Volume: For some time, the largest volume of community solar applications had been sitting in Xcel Energy’s community solar program in Minnesota, which at its peak was nearly 2 GW. As of November 2016, Xcel Energy estimated that it continued to have 860 MW worth of applications it was processing, with 318 MW in the design phase and another 144 MW under construction, but with less than a single megawatt in full commercial operation. The company anticipates roughly 60 MW of those under construction potentially being interconnected to the utility’s distribution system by year’s end. This means the vast majority of the roughly 400 MW worth of remaining projects in design or construction will either become operational or be removed from the program in 2017.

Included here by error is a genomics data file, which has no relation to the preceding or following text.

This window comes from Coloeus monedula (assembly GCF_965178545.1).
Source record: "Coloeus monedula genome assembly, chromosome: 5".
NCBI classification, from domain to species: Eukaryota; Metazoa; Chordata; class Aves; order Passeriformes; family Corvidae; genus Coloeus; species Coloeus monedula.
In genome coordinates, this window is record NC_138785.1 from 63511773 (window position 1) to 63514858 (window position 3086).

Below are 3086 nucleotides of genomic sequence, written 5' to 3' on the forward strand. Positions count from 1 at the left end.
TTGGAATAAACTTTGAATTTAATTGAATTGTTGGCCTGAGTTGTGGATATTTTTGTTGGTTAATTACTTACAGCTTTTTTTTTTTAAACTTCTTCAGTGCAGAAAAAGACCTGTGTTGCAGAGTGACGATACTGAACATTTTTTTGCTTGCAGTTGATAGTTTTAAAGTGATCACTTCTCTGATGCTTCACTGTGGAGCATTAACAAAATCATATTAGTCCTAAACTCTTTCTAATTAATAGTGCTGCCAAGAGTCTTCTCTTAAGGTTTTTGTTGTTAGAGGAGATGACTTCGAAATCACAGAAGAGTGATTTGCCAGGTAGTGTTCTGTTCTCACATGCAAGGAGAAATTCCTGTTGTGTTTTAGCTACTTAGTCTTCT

This summer, New York saw its program also balloon to nearly 2 GW worth of community solar projects split among several utilities. Just how many of these are viable applications will become more clear in 2017.
Rates: At present, the bill credit rates in Minnesota are based on the applicable retail rate for the subscriber (plus a payment for renewable energy certificates) and generally range from nearly $0.12/kWh to $0.15/kWh depending on subscriber customer class and other factors. However, the program in Minnesota was intended to be at a value of solar (VOS) rate, and in 2017, the program officially switches over to a VOS rate for new applications. A VOS rate, which is not unlike an avoided cost calculation, attempts to add up all of the costs and benefits of distributed solar and assign something of a true cost of distributed solar. On Xcel Energy’s system in Minnesota, the VOS rate in 2017 will start at just over $0.10/kWh and then be adjusted annually for inflation.